The Karate Kid Reviews

  • The Karate Kid is fun, and believable, on the most important level: It convinces us that Jaden Smith has what it takes to fight his way to the top.

    Owen Gleiberman — Entertainment Weekly

  • Is this "Karate Kid" as good as the original? No, although it is better than the sequels. But why bother with nostalgia? It's probably good enough.

    Manohla Dargis — New York Times

  • While faithful in spirit to the modest 1984 original, this bigger-budget remake occasionally goes too far in its aim to be more epic. But the chemistry between Jaden Smith and Jackie Chan grounds the movie, imbuing it with sincerity and poignance.

    Claudia Puig — USA Today

  • The new Karate Kid brings fresh life and perspective to the classic tale of perseverance and cross-generational friendship, thanks to Harald Zwart's sensitive direction and two exceptionally appealing stars.

    Ann Hornaday — Washington Post

  • At the end of The Karate Kid, the preview audience with whom I saw the film stood and cheered with the fervor of new converts. You could almost be forgiven for thinking it was 1984 all over again.

    Ty Burr — Boston Globe

  • Smith can handle what the film throws at him, and he and Chan nail the life-lesson parts. Yet like the way Han kills a fly with a swatter instead of catching it with chopsticks, the film replaces finesse with hit-you-over-the-head might.

    Elizabeth Weitzman — New York Daily News

  • Jaden is endearing in his own way, and the abstract notion of Jackie Chan in Pat Norita's role of the wise mentor almost obscures the reality of Mr. Chan's zonked performance, which simulates warm feelings toward the kid without risk of infectiousness.

    Joe Morgenstern — Wall Street Journal

  • Chan and Smith could not be more likable, along with their cast of young Chinese actors, particularly Wenwen Han.

    Nancy Churnin — Dallas Morning News

  • In a marketplace mad for 3D, it's good to see a dramatic adventure built for young audiences (and the rest of us) that achieves its depth the old-fashioned way, with characters struggling and maturing.

    Lisa Kennedy — Denver Post

  • This year's Kid lacks the light-hearted buoyancy of the original; it's heavier with loss and a particularly vicious cruelty.

    Kathleen Murphy — MSN Movies

  • The original was one of its year's best movies. The new one lacks the perfect freshness of that one; there aren't many surprises, as it follows the 1984 version almost point by point. But here is a lovely and well-made film that stands on its own feet.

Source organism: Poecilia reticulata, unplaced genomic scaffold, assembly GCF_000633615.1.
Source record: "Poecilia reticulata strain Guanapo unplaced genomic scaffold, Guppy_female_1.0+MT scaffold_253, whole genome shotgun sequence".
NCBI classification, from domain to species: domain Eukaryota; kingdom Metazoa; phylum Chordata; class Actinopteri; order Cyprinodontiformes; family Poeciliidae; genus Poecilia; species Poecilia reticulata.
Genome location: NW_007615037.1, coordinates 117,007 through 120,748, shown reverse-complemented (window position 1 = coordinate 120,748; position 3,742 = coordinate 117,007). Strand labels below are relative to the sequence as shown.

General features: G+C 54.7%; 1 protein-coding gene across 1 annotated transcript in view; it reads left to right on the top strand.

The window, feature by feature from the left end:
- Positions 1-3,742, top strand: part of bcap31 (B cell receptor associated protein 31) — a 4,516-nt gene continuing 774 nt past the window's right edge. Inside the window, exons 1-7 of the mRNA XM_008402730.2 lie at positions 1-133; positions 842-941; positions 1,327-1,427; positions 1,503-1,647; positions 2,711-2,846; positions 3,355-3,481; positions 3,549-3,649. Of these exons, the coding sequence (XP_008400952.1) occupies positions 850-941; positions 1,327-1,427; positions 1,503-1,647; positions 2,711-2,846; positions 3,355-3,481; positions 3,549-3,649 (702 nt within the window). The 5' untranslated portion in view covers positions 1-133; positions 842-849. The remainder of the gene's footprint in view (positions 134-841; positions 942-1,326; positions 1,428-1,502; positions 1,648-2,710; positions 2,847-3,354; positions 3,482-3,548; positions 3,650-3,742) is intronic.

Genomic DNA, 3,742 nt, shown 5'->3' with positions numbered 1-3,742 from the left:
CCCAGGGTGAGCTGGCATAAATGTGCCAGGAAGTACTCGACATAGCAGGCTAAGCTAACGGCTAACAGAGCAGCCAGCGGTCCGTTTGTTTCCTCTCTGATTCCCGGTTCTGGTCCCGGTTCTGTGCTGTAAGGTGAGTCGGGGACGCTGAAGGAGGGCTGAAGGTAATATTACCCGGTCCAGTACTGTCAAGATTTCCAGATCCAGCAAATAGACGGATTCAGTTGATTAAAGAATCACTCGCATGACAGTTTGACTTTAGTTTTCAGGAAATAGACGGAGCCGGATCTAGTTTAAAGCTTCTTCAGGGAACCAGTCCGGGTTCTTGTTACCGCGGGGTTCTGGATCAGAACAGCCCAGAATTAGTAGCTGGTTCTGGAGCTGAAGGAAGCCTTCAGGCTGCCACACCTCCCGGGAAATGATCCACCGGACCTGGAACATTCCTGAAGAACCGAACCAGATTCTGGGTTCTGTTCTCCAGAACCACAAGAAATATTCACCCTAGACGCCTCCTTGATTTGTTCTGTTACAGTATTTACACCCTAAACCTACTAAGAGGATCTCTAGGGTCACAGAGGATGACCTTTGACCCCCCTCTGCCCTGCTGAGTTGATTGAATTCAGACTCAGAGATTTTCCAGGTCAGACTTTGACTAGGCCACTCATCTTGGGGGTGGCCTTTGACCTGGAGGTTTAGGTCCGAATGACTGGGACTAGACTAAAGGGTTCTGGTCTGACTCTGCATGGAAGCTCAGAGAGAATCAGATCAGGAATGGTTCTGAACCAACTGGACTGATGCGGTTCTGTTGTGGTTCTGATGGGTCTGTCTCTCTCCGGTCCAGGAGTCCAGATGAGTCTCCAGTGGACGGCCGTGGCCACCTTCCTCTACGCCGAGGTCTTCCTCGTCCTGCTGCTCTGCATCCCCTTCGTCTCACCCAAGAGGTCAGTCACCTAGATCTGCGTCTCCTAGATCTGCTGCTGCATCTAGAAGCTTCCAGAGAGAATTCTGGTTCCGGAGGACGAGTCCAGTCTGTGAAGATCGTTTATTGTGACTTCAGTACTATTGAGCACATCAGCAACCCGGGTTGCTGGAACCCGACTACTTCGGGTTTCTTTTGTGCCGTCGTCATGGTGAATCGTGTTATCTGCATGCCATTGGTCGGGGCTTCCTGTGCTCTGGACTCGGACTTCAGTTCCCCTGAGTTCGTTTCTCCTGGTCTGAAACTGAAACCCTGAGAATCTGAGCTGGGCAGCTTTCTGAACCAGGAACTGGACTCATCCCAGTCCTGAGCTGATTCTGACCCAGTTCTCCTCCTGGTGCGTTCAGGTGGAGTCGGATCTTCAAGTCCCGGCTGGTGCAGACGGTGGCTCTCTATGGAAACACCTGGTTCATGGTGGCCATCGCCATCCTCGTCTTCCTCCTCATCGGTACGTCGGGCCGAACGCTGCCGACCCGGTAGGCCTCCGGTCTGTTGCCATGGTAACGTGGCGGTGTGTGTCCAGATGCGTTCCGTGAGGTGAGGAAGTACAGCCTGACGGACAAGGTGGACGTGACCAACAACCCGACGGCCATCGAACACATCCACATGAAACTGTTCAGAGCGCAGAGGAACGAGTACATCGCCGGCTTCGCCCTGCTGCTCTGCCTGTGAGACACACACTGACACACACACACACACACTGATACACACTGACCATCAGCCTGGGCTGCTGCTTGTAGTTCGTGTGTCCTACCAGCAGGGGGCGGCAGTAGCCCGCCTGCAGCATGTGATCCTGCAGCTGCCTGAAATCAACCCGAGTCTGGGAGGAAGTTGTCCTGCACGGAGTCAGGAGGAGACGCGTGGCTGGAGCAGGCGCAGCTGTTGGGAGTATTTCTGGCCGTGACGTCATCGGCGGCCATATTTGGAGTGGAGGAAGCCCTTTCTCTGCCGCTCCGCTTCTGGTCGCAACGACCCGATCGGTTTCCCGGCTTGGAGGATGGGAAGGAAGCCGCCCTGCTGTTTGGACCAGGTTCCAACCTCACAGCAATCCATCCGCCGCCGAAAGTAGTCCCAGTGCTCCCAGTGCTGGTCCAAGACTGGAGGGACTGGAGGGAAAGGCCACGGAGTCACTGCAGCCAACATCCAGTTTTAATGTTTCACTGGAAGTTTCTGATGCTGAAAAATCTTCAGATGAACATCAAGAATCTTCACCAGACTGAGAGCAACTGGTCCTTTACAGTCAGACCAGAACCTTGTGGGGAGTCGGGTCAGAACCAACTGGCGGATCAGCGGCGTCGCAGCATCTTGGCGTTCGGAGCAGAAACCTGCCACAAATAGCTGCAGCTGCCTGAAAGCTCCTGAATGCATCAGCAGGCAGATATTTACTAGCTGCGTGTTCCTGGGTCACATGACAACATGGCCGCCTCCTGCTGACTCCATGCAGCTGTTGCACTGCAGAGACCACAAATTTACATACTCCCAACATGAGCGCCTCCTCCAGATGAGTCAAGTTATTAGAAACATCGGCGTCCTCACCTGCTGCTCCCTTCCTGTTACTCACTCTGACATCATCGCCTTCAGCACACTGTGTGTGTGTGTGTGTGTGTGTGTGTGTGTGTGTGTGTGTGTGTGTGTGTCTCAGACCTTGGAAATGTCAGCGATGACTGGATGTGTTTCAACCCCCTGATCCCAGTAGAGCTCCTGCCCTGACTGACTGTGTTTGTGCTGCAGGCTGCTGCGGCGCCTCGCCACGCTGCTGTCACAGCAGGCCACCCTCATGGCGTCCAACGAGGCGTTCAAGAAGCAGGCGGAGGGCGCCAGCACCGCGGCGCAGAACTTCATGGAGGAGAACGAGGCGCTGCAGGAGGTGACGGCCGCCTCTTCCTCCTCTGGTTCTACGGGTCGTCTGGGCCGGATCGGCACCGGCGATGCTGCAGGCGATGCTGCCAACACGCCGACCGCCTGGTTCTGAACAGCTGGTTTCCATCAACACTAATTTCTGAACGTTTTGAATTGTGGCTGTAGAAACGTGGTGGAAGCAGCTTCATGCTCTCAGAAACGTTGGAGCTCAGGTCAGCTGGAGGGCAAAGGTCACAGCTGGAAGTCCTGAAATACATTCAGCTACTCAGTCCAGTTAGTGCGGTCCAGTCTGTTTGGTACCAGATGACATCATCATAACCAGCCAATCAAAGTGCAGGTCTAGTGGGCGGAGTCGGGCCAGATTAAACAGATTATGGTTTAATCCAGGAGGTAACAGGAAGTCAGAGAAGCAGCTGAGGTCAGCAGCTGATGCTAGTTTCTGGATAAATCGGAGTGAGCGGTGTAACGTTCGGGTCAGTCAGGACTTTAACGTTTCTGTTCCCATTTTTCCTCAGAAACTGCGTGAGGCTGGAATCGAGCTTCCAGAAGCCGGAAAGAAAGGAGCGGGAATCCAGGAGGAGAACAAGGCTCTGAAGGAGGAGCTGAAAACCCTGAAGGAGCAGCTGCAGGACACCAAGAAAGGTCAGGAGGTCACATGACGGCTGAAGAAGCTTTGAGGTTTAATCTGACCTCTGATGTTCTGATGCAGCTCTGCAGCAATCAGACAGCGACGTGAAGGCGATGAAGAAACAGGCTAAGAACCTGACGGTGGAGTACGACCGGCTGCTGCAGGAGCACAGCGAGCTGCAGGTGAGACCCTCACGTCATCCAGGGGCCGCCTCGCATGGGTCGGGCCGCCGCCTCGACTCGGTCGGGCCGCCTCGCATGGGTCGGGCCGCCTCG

Roger Ebert — Chicago Sun-Times

  • The title of the redux is a stretch, since Dre is the kung fu kid, not karate. Little matter. "Fight hard, earn respect, boys leave you alone," Chan's character advises, practicing his screenplay pitch.

    Michael Phillips — Chicago Tribune

  • The plot takes forever to get rolling, and the movie is hamstrung by numerous tourism sequences (from the Forbidden City to the Great Wall) facilitated by the state-run China Film Group.

    Andrea Gronvall — Chicago Reader

  • An appealing reboot of the 1984 inspirational that rethinks the American tale for the global age.

    Carrie Rickey — Philadelphia Inquirer

  • The David-and-Goliath mismatch plays out as it must, but it's hard to shout approval for pint-sized lads clobbering each other.

    Colin Covert — Minneapolis Star Tribune

  • The Karate Kid is precisely the sort of rousing, stand-up-and-cheer, feel-good entertainment movie audiences have been starved for this summer.

    Tom Long — Detroit News

  • Karate Kid is a perfectly fine movie. Just an unnecessary one.

    Bill Goodykoontz — Arizona Republic

  • It's a sign of that pic's dramatic durability that Kid manages to be as absorbing as it is, despite its nearly 2 1/2-hour running time.

    Justin Chang — Variety

  • A popcorn picture that thinks it's The Last Emperor, The Karate Kid is about as likely to grab your youngster's attention as any other propaganda film made by the Chinese government.

    Kyle Smith — New York Post

  • One thing Pat Morita brought to the original Karate Kid that the great martial arts clown Jackie Chan could never match -- surprise.

    Roger Moore — Orlando Sentinel

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